March 12, 2018
On March 6th, members of our community held an inspiring conversation on evidence-based management with Rob Briner.
On March 6th, in Barcelona, the members of the FFWi community had the opportunity of joining an inspiring conversation on evidence-based management with Rob Briner, Professor of Organizational Psychology at Queen Mary, University of London, and Scientific Director of the Center for Evidence-Based Management.
Professor Briner, who has received several awards for his work including the British Psychological Society Division of Occupational Psychology “Academic Contribution to Practice Award” in 2014, and topped HR Magazine’s “Most Influential Thinker” list in 2016, shared with the participants in this session powerful insights about what evidence-based management (EBM) means, and some hints on how to instill this way of approaching decision making into any organization.
Any profession that wants to be taken seriously should be concerned and informed about the nature of the evidence base for what it does. And HR cannot be an exception
As he explained in his introductory talk, any profession that wants to be taken seriously should be concerned and informed about the nature of the evidence base for what it does. And HR cannot be an exception, moreover when nearly everyone in any company seems to have an opinion on how people need to be managed.
Rob Briner described EBM as the conscientious, explicit and judicious use of different sources of information (including the practitioner’s professional expertise, organizational data, scientific literature, and stakeholders’ values and concerns) to take better decisions, remarking that EBM is not about making perfect decisions (certainties), but about making better decisions (probabilities and likelihood).
In this line, he insisted in the importance of paying more attention to how we take decisions, and spending more time in the problems, though thinking about the problem tends to be harder and more boring than thinking about solutions (solutioneering)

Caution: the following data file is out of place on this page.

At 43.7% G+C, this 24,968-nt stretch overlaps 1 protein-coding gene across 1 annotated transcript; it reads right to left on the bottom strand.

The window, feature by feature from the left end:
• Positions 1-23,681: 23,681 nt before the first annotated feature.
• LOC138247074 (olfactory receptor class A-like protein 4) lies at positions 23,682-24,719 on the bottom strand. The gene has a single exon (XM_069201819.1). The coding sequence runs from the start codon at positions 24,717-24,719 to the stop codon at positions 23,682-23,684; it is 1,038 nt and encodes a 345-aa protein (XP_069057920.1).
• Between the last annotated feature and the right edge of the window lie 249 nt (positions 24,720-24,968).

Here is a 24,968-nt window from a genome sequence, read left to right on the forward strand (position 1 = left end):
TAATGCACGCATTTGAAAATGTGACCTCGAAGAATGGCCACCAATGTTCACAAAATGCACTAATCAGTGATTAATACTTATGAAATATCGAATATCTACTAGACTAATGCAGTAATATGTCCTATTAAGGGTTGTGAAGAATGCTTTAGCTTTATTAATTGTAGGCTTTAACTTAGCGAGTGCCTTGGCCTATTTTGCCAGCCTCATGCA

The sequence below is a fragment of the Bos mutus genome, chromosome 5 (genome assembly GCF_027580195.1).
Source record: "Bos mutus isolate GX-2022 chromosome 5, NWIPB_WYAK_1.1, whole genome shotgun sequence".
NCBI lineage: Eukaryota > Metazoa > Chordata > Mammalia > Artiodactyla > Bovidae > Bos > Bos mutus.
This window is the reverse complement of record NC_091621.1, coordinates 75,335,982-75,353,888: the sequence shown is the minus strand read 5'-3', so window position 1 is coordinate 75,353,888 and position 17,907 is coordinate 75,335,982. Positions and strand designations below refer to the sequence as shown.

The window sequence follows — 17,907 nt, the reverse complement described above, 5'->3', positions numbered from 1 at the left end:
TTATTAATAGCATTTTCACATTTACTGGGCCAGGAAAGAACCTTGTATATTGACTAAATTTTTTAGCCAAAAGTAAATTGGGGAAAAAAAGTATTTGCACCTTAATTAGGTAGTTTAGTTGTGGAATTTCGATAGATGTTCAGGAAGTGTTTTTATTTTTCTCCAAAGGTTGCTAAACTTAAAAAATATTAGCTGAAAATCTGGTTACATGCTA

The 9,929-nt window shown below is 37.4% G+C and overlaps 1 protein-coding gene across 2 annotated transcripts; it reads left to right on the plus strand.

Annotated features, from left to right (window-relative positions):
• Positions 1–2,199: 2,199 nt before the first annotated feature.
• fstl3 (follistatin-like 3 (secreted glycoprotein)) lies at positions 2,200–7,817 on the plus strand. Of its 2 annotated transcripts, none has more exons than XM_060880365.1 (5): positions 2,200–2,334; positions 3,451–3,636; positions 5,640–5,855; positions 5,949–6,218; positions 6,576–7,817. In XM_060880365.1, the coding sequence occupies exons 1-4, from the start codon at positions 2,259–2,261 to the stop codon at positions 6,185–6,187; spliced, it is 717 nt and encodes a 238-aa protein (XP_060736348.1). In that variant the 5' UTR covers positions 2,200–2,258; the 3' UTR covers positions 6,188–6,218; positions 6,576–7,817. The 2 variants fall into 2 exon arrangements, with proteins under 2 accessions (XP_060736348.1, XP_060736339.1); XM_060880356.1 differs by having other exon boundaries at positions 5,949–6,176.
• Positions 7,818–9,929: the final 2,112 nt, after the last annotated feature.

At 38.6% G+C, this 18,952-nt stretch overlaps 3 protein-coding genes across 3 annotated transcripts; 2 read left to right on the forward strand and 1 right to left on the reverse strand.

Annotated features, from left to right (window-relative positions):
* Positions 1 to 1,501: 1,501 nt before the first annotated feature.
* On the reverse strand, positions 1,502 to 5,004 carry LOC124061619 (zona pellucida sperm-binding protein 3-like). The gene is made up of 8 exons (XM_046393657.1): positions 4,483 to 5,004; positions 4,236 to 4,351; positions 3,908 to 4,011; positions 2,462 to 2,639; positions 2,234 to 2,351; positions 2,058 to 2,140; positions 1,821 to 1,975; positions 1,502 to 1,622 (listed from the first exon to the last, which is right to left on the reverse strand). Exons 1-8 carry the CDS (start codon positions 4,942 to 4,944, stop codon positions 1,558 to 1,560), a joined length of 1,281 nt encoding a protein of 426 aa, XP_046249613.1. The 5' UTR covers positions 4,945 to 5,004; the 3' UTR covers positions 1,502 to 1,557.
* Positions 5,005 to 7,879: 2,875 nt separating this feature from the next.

Briner warned participants about the barriers they can find in the process of building an evidence based HR practice in their organizations, including misconceptions, biases, wrong beliefs, and fads; and also about the risk that some people in positions of power may not like very much an EBM approach since it may undermine their authority.
During the lively conversation that followed many other topics were discussed, including some myths, such generational differences in the workplace, the connection between attitudes and behaviors, and the relation between employee engagement and organizational performance. We also talked about the relation between HR Analytics and EBM, to what extent an EBM approach is compatible with different cultural contexts, the role of intuition in decision-making, the science of complexity, and formulas to connect the world of business and academia.
In this post we include a 3.5 minute interview with Rob Briner we recorded prior to the session. In this interview, he explains what evidence-based practice really means and why many HR decisions in companies are not enough evidence based, and provides some recommendations for HR practitioners who may want to become more evidence based.